MJ Simms-Maddox: Zimbabwe is reborn after Mugabe resigns
By M.J. Simms Maddox
Special to the Salisbury Post
The dismantling of the Mugabe regime has engendered a welcomed respite for Zimbabwe. This is particularly the case for the current oldest generation of Zimbabweans who share three common experiences: British colonialism, the ruthless regime of Prime Minister Ian Smith and, more recently, the equally ruthless regime of President Robert Mugabe.
British colonization of the territory began in the 1850s and included the explorations of David Livingstone — whose colossal statue overlooks Victoria Falls, which he named honoring Queen Victoria in 1855, and for whom Livingstone College is so named.
Then came Cecil Rhodes, who paved the way for the takeover of the resource-rich territory by the British. He founded Salisbury (now Harare, the capital of Zimbabwe) and established Southern Rhodesia in 1895 — which derived from his name — as a self-governing British colony. His ambition had been to acquire all of Africa — from Cairo to the Cape of Good Hope — in the name of the British Crown.
The second common experience involved Ian Smith, the first native-born prime minister of the British colony. Throughout his tenure, 1964-1979, Smith advocated white supremacy and denied civil liberties to the blacks. So powerful was Smith that he declared Southern Rhodesian independence and withdrew from the British Commonwealth. As it so happened, black retaliatory forces such as the Zimbabwean African National Union (ZANU) rose up against the Smith regime and, the United Nations imposed economic sanctions on the country as well.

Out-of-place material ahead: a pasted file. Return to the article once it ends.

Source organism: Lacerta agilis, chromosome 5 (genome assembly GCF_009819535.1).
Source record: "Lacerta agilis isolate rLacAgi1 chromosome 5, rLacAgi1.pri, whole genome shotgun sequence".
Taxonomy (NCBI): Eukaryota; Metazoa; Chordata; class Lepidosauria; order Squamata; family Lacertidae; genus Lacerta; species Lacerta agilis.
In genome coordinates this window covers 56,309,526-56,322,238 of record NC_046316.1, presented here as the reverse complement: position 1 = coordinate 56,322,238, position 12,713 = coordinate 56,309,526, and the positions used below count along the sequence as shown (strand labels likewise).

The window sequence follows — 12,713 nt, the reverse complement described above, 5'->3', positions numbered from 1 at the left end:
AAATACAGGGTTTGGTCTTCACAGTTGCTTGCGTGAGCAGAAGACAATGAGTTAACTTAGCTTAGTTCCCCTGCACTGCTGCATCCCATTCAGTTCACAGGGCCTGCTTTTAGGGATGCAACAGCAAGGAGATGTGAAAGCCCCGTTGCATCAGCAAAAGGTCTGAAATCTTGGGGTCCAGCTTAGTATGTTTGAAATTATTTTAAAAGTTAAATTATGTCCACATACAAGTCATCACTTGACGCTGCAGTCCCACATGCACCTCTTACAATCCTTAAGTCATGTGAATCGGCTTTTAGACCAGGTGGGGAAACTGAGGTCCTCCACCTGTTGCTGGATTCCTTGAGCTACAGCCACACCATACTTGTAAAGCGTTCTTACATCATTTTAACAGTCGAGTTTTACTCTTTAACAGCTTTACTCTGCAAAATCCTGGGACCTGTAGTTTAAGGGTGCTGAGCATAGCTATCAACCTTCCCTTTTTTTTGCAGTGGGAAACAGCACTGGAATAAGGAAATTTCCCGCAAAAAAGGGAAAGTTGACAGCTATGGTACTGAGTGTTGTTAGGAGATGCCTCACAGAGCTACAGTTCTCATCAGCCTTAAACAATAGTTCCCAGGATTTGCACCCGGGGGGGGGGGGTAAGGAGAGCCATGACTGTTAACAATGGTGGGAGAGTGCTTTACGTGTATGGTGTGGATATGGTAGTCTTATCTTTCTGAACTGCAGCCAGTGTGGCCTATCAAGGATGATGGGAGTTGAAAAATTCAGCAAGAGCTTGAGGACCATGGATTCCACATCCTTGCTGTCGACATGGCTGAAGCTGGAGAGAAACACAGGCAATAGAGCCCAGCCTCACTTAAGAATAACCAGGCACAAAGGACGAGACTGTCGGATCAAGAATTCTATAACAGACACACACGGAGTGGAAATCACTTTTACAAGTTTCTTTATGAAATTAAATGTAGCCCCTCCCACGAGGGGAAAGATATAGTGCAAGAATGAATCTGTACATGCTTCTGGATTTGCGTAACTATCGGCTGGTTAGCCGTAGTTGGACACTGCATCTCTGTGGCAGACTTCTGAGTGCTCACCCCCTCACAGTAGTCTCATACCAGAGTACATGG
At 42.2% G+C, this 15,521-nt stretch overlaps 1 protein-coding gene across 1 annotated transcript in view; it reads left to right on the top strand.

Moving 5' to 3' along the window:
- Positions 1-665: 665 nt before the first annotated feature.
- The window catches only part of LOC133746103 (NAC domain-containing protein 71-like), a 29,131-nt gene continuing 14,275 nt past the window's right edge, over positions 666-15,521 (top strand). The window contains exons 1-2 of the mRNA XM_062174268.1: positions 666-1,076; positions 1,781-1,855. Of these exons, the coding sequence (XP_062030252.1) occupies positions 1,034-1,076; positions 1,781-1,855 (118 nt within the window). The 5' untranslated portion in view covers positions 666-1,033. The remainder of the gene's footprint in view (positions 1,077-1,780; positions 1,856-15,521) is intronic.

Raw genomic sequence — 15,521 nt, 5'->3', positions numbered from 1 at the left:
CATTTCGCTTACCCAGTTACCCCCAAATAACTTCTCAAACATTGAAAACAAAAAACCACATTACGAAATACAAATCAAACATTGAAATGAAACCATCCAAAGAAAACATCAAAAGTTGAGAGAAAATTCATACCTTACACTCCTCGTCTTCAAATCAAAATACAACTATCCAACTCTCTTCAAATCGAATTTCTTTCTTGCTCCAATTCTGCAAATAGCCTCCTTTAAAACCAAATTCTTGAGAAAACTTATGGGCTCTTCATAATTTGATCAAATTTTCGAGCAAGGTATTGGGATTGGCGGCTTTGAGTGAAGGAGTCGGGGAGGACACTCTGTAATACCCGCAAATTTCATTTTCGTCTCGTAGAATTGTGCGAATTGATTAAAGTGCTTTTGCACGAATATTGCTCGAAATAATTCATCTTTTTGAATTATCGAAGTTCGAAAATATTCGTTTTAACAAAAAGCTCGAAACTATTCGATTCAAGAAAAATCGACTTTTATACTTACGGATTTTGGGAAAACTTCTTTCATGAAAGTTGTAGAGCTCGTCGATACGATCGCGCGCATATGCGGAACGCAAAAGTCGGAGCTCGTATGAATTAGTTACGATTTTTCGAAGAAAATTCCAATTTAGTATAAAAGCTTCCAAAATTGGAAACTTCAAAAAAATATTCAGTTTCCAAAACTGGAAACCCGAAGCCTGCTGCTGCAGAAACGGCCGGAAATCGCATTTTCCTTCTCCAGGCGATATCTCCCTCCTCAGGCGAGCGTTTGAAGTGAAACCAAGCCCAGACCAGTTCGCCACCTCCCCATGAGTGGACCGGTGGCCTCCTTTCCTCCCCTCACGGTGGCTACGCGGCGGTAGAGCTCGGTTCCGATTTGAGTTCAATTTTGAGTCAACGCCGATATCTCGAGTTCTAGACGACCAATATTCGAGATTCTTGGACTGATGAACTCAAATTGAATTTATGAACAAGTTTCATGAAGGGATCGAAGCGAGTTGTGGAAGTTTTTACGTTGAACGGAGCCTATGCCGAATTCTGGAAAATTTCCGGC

Enter Robert Mugabe — the third common experience — a key figure among the black retaliatory forces and a negotiator in the creation of a more democratic Zimbabwe in the 1979 Lancaster House Agreement. Accordingly, the people reclaimed the original name, Zimbabwe, “House of Stone,” named by the local Shona people over 800 years earlier, as well as the name of the capital, Harare. In the interim, Mugabe assumed leadership of the newly independent nation, was elected prime minister in 1985, and then president in 1987.
But the man who was believed to have been the nation’s liberator did not produce the results most Zimbabweans had expected. The once highly-lauded educational system suffered. The infrastructure never quite got off the ground; poorly constructed and maintained transportation systems and obsolete utility and communications grids. Lest one forgets, the nation failed to deal with the HIV-AIDS epidemic and, failed to hold fair and open elections. Yet, as recent as the year 2000, Mugabe was viewed favorably by many for seizing white-owned commercial farms, a policy that resonates with many black African nations to this day.
Nor does one dispute that Mugabe and his cronies engaged in torture and murder and lined their pockets with public money and funds extorted from individuals and businesses.
Rather, the fact is that, at such a pivotal time in history, the Zimbabwean people have — across generations — shown forth immense grace and dignity. One need only look at other nations on the African continent such as Tunisia, Nigeria, Libya and Egypt for a marked contrast in the process of regime change.
Even in their one-day protest, Zimbabweans manifested grace and dignity.
No rampage and killings. No debasing of the president. No black sacks and beheadings.
They left the removal of the president from office to the constitutionally-elected Parliament. Then, on the second day of Parliamentary deliberations, President Robert Mugabe resigned, effectively ending the impeachment proceedings against him.
After having endured so much hardship, and for so long, tomorrow will be soon enough for Zimbabweans to start rebuilding.
M.J. Simms-Maddox, Ph.D., chairs the Department of History and Political Science at Livingstone College. She visited Zimbabwe in 2000, resided among the people and toured the magnificent country. For her latest book, “Mystery in Harare,” visit http://www.novelsbymj.com.